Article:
The New Year is well upon us, and I hope everyone enjoyed a well deserved break over the holiday period.
Kicking off another year of fishing and boating is always a delight, especially with the arrival of new ranges in rods and reels. Keeping within the spirit of New Year resolutions and the trying new things, it’s time to explore some new perspectives anglers may like to consider.
Given that a new year inevitably brings with it some changes, and a resolve to be more adventurous, I’ve made a few changes in my fishing approaches and tactics in the rod department. I’ve opted for some lighter outfits in my arsenal, particularly in the offshore gear.
Going lighter is a great way of challenging yourself. Swapping from fibreglass to graphite will ensure you get a good feel for both combinations. Many new anglers seem to shy away from graphite, mainly due to the price and they fact they are easier to break. However, often anglers will feel a lot more comfortable with a graphite set-up than a glass equivalent.
Equally important is deciding on an appropriate reel that suits all of your needs. Experimenting with new types of reels can provide a great learning curve for an angler, when fishing in different situations. Using soft plastics or casting lures into heavily timbered areas from a small boat using a baitcaster rather than a spinning set-up is a prime example.
I have found casting with baitcaster reels yields the most accurate results, provided they are spooled with a good quality braid. They’re a highly versatile reel that can handle the small stuff as well as some half decent fish.
I have noticed a common misconception amongst many anglers. Many people believe that plastics are just the new ‘in thing’ of the fishing world, and merely a trend that will fade as quickly as it arrived. The reality of the situation is that plastics will become as much of a household item in the tackle box as spoons or poppers.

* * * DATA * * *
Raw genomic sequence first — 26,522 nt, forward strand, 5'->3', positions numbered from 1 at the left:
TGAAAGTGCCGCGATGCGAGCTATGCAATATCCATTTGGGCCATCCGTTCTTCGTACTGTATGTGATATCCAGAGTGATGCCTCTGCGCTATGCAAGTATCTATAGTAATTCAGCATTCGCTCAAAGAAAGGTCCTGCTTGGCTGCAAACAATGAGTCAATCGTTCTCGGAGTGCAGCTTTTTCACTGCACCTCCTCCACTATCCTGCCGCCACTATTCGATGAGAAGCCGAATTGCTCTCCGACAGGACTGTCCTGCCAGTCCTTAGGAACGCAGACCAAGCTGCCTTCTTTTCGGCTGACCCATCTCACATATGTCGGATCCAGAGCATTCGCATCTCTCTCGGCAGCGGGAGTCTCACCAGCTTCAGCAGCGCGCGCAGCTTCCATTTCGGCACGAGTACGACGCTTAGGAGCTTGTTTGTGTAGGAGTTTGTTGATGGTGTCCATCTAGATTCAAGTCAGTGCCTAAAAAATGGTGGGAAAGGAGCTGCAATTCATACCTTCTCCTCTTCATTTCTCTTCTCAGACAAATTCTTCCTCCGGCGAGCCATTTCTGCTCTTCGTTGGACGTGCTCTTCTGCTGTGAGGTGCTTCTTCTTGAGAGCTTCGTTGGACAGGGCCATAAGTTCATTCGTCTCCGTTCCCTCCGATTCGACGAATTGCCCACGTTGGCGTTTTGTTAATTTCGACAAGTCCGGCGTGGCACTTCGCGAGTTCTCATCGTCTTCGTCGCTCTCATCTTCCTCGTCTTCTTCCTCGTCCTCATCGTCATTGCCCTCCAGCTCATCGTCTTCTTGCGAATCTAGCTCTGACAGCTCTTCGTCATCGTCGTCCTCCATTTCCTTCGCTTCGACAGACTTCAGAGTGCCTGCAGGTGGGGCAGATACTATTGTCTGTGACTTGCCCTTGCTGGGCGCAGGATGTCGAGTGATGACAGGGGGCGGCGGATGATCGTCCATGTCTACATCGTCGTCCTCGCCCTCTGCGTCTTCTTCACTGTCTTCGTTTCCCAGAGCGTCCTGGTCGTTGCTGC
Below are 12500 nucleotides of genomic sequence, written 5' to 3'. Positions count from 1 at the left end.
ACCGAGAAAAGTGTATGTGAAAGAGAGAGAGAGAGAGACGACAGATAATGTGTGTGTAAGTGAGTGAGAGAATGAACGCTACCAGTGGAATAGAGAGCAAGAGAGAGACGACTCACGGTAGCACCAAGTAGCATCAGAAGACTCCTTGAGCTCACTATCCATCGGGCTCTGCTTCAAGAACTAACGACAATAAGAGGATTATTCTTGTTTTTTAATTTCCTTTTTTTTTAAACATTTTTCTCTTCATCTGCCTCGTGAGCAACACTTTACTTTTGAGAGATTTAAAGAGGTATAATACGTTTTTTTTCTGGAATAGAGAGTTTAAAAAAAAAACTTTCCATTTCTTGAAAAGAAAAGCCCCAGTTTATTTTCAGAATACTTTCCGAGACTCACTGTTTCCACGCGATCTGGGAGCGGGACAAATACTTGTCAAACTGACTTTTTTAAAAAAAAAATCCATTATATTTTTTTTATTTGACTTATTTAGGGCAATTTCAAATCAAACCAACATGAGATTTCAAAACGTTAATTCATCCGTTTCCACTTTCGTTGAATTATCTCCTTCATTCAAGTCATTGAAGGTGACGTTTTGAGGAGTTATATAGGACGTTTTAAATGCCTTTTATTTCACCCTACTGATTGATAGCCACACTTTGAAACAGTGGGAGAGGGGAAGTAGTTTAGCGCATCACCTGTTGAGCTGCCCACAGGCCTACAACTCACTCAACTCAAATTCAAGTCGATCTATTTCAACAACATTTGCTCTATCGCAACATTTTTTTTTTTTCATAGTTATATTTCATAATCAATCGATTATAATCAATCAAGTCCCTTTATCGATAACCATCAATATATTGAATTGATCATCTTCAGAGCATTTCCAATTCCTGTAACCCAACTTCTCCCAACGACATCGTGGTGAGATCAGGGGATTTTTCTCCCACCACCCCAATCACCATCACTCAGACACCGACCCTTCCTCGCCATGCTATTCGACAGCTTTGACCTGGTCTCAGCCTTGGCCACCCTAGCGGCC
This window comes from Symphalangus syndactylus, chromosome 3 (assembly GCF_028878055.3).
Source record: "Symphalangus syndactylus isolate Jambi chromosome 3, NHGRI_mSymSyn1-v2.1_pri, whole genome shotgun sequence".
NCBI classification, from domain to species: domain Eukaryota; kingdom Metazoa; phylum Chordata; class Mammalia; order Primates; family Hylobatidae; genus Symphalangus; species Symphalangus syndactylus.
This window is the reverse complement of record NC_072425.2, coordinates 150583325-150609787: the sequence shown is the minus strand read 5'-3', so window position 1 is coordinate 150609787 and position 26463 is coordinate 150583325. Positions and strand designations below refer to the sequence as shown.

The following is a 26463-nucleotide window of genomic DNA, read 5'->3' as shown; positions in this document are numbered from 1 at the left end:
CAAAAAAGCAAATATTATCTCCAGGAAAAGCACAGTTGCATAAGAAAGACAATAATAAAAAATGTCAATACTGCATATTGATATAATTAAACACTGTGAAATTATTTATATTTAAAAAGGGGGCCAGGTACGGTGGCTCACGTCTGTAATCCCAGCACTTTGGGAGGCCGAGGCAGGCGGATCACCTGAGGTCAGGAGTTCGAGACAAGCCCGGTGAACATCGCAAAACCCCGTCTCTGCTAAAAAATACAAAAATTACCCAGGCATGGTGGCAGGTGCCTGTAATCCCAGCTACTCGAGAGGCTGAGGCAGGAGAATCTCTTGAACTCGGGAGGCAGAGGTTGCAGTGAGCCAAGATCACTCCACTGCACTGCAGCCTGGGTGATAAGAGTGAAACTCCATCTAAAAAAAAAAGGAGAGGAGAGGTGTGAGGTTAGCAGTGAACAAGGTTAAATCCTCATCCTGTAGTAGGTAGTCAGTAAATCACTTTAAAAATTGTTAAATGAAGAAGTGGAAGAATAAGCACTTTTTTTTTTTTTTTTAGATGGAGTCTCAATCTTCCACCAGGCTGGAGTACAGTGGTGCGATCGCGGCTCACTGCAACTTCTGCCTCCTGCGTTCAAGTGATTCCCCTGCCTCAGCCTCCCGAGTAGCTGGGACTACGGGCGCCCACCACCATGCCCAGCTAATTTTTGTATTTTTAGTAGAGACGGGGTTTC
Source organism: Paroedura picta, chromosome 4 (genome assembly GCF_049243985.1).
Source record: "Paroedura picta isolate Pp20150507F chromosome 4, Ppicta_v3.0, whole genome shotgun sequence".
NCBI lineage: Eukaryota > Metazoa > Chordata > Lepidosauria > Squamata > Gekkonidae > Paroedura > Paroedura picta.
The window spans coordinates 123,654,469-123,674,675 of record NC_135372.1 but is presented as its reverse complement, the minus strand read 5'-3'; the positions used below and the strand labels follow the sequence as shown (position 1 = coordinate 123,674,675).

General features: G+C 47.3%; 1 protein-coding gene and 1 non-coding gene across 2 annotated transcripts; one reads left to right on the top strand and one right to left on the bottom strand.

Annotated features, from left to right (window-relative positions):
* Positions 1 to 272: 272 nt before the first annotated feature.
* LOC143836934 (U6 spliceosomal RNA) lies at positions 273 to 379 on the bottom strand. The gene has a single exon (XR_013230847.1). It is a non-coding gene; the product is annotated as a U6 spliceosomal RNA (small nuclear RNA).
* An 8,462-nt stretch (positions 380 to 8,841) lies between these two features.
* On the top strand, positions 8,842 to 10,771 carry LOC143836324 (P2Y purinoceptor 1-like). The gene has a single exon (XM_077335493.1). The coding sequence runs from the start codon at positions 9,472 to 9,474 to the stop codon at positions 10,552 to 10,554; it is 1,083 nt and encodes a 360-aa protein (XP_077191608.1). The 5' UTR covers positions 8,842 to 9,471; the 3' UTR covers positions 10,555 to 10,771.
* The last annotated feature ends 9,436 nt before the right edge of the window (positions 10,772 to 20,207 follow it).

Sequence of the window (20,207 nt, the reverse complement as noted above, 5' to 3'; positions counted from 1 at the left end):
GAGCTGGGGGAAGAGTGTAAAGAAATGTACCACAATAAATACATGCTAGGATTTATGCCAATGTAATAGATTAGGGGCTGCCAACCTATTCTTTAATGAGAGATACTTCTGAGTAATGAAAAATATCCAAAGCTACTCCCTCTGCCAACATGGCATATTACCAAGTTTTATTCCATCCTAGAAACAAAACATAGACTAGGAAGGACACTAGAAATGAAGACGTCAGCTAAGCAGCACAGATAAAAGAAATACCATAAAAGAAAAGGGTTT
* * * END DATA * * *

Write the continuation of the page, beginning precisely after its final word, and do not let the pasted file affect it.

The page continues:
Soft plastics constantly prove themselves, from the smallest fish to the biggest sportfish. Most anglers stick to a never fail formula which will always result in a good catch rate, but trying a new approach or tactic can never hurt, as you will never know until you try it.
One of the biggest changes you can make to your fishing approach is altering your line weight, colour and diameter. With so many options out there (braid, monofilament or fluorocarbon) making a decision can be quite difficult. Dropping to a lower breaking strain can prove to be quite challenging, as it forces the angler to alter their tactics during the fight and boating the fish. When choosing the braid option, remember that braid is extremely thin compared to monofilament, so the spool will take more braid than mono.
Fluorocarbon is a mystery to most people. What is it? How do I use it? When do I use it? I could devote an entire column to the pros and cons of using fluorocarbon, but as is the case with all new products, when in doubt ask the people who know. The next time you find yourself at your local tackle store, ask one of the trained staff who will be happy to advise you on the correct application of the product. The same applies with all aspects of your fishing forays – never be afraid to ask questions. Tackle stores are road testing new products all the time, and besides consulting your monthly edition of QFM, are the best places to seek up-to-date advice.
Let’s all try some new approaches and tactics in 2006. Whether it’s trying out a fly rig or tying on some fluorocarbon, it’s all about getting out there and giving it a go. The New Year has already spawned many changes in my fishing techniques and tactics, so why not try something new?Reads: 833